How can we support patients during this impactful change in their therapy? Education and continuing to be an integral part of the care team will be key. While many providers may have a general knowledge of biosimilars, they may lack knowledge on current biosimilar developments within their specialty. Providers play a crucial role in shaping the patient’s perception of therapy and are a key source of information for patients. By helping providers bridge this knowledge gap and serving as the drug information resource, the specialty pharmacy can support providers as they incorporate biosimilars in their clinical practice.
While it may be hard to predict the financial impact these drugs will have, an important thing to consider is the dynamic nature of this environment. Innovator products will take unique steps to maintain their hold on the marketplace, so don’t return them just yet! Payors may be hesitant to make changes to their formulary until biosimilars become more mainstream in the industry.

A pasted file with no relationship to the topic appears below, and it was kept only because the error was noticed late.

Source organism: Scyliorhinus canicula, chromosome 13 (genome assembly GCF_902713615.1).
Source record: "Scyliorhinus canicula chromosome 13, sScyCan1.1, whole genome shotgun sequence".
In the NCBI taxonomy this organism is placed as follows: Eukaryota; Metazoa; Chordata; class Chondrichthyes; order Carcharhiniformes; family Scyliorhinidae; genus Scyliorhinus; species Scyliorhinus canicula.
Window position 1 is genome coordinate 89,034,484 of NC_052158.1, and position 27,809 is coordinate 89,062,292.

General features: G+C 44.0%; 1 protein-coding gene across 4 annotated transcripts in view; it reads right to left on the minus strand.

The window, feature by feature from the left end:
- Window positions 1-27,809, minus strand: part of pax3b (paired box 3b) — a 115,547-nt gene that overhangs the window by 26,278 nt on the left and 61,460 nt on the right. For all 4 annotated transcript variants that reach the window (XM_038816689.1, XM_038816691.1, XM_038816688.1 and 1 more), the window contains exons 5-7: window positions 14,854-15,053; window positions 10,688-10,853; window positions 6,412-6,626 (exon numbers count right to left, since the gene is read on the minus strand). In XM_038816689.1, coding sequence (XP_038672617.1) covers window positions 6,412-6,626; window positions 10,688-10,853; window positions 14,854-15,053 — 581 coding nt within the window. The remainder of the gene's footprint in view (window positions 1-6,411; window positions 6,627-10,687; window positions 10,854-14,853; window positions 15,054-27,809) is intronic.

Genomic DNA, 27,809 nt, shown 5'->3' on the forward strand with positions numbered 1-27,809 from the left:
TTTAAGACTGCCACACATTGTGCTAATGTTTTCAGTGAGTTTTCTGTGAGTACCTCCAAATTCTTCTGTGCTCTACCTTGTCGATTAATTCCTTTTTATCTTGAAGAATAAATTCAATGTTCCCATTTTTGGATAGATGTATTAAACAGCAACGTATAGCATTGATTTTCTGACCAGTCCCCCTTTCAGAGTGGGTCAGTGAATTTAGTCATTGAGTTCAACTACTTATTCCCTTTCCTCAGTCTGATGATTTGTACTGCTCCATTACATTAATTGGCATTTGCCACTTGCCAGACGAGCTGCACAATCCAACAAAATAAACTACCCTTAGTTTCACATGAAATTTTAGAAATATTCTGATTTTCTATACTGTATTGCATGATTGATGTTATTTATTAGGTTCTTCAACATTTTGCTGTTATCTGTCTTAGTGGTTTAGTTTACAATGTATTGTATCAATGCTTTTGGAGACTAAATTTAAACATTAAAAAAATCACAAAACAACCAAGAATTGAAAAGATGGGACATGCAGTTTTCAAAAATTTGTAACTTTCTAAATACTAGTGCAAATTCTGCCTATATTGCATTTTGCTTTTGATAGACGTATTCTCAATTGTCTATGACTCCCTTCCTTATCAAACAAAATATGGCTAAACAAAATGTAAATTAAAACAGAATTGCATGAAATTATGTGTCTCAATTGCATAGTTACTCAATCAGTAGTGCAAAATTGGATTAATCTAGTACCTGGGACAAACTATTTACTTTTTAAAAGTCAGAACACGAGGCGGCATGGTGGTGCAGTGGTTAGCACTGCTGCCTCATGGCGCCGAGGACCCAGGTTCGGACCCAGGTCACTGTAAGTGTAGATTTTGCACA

How will this impact your health system specialty pharmacy? Here are a few key points to consider:
- Education is key! Improved awareness of biosimilars and their impact is critical to help facilitate discussions between the care team, patients, and their families. Take a proactive approach in educating your pharmacy team, collaborate with your provider champions and lead the change.
- Get ready! Get an idea of current volumes from a dispensing aspect. Are there many operational changes that are necessary if you had to stock 2-3 different manufacturers for the anticipated increase in volume? Begin to have these conversations with the appropriate leaders.
- Stay connected. Use the appropriate resources to stay up to date with the day-to-day changes in the biosimilar space. Utilize these resources to keep a pulse on the how/when the biosimilar rollout will occur.
- More questions? We can help you understand the impact, opportunities, and help put together a strategy! Contact us at email@example.com to talk to one of our team members today.
(7) Navigating Changes in Prescription Benefit Management Programs
Dan Valvassori, Jim Jorgenson and Phil Brummond
With prescription drug prices continuing to rise for 2023, driven in large part by specialty pharmaceuticals, PBMs will continue to be in the spotlight for their role in high prescription drug costs and a lack of transparency around their revenue streams. And, while we can expect continued government activity at the federal, state, and local levels around PBM business practices, federal action may be more limited due to Republican control of the House of Representatives.